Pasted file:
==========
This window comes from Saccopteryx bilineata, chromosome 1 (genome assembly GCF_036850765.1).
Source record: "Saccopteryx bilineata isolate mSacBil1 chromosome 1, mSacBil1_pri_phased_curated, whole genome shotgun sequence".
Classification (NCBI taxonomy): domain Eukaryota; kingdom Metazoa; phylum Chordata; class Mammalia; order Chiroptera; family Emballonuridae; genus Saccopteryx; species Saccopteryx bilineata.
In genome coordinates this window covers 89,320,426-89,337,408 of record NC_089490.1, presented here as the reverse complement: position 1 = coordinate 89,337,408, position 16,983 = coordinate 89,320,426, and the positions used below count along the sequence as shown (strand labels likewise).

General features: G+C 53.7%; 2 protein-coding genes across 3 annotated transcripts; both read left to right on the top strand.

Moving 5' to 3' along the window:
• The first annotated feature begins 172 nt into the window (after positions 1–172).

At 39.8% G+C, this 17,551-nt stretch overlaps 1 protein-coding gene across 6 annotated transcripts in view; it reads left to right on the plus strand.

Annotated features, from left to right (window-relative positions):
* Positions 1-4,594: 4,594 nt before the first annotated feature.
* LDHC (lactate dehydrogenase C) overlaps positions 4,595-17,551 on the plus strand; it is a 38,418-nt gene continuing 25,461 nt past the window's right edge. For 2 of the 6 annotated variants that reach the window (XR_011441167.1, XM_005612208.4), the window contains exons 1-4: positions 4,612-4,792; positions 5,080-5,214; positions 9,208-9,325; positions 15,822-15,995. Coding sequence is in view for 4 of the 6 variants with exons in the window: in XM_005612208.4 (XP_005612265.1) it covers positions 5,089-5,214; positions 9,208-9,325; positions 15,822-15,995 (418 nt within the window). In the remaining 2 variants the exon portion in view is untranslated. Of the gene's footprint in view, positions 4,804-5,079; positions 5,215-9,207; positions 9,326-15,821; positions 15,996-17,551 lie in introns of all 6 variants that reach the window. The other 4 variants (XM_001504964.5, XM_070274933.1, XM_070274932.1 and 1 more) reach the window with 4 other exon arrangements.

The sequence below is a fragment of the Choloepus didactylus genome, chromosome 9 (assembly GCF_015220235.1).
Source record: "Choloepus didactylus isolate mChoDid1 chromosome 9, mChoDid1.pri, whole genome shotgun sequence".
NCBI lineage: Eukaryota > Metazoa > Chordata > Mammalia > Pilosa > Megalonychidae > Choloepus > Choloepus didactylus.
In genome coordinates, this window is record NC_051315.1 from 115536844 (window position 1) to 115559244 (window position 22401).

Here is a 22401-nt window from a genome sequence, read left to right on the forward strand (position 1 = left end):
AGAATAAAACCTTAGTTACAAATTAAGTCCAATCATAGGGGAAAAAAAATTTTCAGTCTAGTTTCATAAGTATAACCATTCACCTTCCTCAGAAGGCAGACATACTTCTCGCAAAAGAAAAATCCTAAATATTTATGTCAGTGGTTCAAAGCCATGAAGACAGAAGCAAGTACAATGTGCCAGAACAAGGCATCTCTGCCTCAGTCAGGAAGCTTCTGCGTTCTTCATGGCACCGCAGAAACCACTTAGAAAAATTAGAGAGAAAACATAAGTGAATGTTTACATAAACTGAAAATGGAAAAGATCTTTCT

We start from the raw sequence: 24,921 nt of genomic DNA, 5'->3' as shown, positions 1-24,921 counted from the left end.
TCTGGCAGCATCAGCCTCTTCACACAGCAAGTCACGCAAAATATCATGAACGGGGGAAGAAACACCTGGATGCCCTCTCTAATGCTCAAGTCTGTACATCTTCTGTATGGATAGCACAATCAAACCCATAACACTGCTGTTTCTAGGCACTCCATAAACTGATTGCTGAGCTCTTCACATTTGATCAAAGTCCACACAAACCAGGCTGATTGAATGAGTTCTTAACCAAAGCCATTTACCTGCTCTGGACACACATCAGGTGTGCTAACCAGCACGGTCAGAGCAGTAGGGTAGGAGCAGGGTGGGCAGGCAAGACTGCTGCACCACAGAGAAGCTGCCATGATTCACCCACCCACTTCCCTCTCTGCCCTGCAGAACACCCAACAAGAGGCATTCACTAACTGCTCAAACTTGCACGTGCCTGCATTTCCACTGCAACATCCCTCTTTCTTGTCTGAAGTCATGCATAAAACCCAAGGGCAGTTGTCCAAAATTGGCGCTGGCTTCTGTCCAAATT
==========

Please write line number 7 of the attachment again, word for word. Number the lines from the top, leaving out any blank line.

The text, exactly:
• The first annotated feature begins 172 nt into the window (after positions 1–172).